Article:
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Webb (2020 Congress)

Michael F. Webb
(Independent Scholar)

“By Our Own Hand:  Cross-Signs in the Cartularies of Angoumois”

Abstract of Paper
Intended To be presented at the 55th International Congress on Medieval Studies [CANCELLED]
(Kalamazoo, 2020)

Session II of II on
“Seal the Real: Documentary Records, Seals, and Authentications”
Part II:  “× Marks the Spot”

Sponsored by the Research Group on Manuscript Evidence
Organized by Mildred Budny
2020 Congress Program

[Published on 7 February 2020, with Updates in March 2020 reporting the Cancellation of the Congress as a whole and in April adding an illustration.]

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Abstract

When the religious institutions of Angoumois, just as their counterparts in much of western France during the twelfth century, received donations of property and rights from donors, they drew up charters to describe and complete the agreements.  Wax seals would sometimes be attached to the documents, but often the actors and witnesses would make a cross-sign on the charter next to their names, which had been written by scribes.  During this same period, the region’s religious institutions, also like those in many other regions, copied and arranged (and often manipulated) charters into compilations that historians now call cartularies.  Scholars have always understood cartularies as compilations of copies.

Three twelfth-century cartularies from Angoumois, however, contain cross-signs of the signatories themselves:  these were not marks copied out by the scribes who composed the rest of the text.  The cartulary of the cathedral church of Angoulême contains the most examples, almost two dozen charters, that had these cross-signs autographed by those who donated to and settled disputes with the church.  (See Figure 1.)  The canonry of Cellefrouin, located in the northeastern corner of the diocese of Angoulême, produced a roll cartulary in the early twelfth century.  While a portion was written all at once by one hand, it was later added to by others, and amid these additions are charters that were signed by the signatories.  The cartulary of the monastery of Saint-Cybard, situated just outside the walls of Angoulême, also contains two examples where people signed in the cartulary itself, and includes an explicit description of signing in a book.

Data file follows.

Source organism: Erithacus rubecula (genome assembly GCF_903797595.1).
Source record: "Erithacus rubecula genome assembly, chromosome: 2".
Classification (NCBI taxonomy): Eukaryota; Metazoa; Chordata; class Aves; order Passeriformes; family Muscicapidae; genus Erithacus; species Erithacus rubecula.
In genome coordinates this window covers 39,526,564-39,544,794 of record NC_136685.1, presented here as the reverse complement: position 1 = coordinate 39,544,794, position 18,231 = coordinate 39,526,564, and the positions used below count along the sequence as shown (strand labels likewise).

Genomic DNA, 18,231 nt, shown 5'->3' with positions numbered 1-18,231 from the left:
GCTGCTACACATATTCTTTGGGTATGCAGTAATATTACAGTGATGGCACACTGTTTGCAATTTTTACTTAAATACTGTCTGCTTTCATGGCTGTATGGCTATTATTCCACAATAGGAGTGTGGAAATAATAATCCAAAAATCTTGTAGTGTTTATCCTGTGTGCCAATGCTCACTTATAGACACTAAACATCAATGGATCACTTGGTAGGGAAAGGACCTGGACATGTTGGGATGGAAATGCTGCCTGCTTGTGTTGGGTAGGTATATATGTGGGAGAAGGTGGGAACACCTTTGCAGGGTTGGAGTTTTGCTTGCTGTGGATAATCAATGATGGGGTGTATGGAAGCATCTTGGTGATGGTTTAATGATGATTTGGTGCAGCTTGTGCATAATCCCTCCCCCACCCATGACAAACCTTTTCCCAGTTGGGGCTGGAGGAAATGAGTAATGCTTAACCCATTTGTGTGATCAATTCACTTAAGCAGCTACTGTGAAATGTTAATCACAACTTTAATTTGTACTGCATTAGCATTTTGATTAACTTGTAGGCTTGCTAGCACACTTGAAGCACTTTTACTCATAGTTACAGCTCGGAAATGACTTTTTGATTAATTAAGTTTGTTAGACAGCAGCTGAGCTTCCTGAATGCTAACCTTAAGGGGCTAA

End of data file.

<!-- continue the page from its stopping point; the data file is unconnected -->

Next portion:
Considering that this was an extremely unusual practice — I know of no other examples of signed charters in medieval French cartularies — I first support my claim that these are indeed cross-signs made by people entering into agreements with these religious institutions and witnesses.  Aspects such as the gaps between the main body of the charter and the names and crosses of the signatories, along with the often-shakily drawn crosses, directly mirror the cross-signs made in stand-alone charters.  These charters must be considered originals even if there were other copies made simultaneously or before the texts in the cartulary.  This undermines the common definition of what a cartulary is and what function it served.

I then explore the significance of this practice by attempting to piece together the processes involved in signing documents in cartularies.  How did it differ from a transaction that was finalized by a stand-alone charter?  As the use of seals in stand-alone charters became more common, why bother to make cross-signs in these cartularies, where no seals could be attached?  That the act of signing in a cartulary was used in place of or in addition to a standard stand-alone charter suggests that the symbolic value of using a large book or long roll had its benefits.  The signing of a document in a cartulary added another layer of meaning, compared to signing a stand-alone charter, by placing a donor’s gift side-by-side with many others, some dating back hundreds of years.

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Figure 1.  Angoulême, Archives départementales de la Charente G330, fol. 93v.  Examples of cross-signs made by actors and witnesses in the cartulary of the cathedral church of Angoulême between 1149 and 1159.

Angoulême, Archives départementales de la Charente G330, fol. 93v. An example of cross-signs made by actors and witnesses in the cartulary of the cathedral church of Angoulême between 1149 and 1159.

Angoulême, Archives départementales de la Charente G330, fol. 93v.

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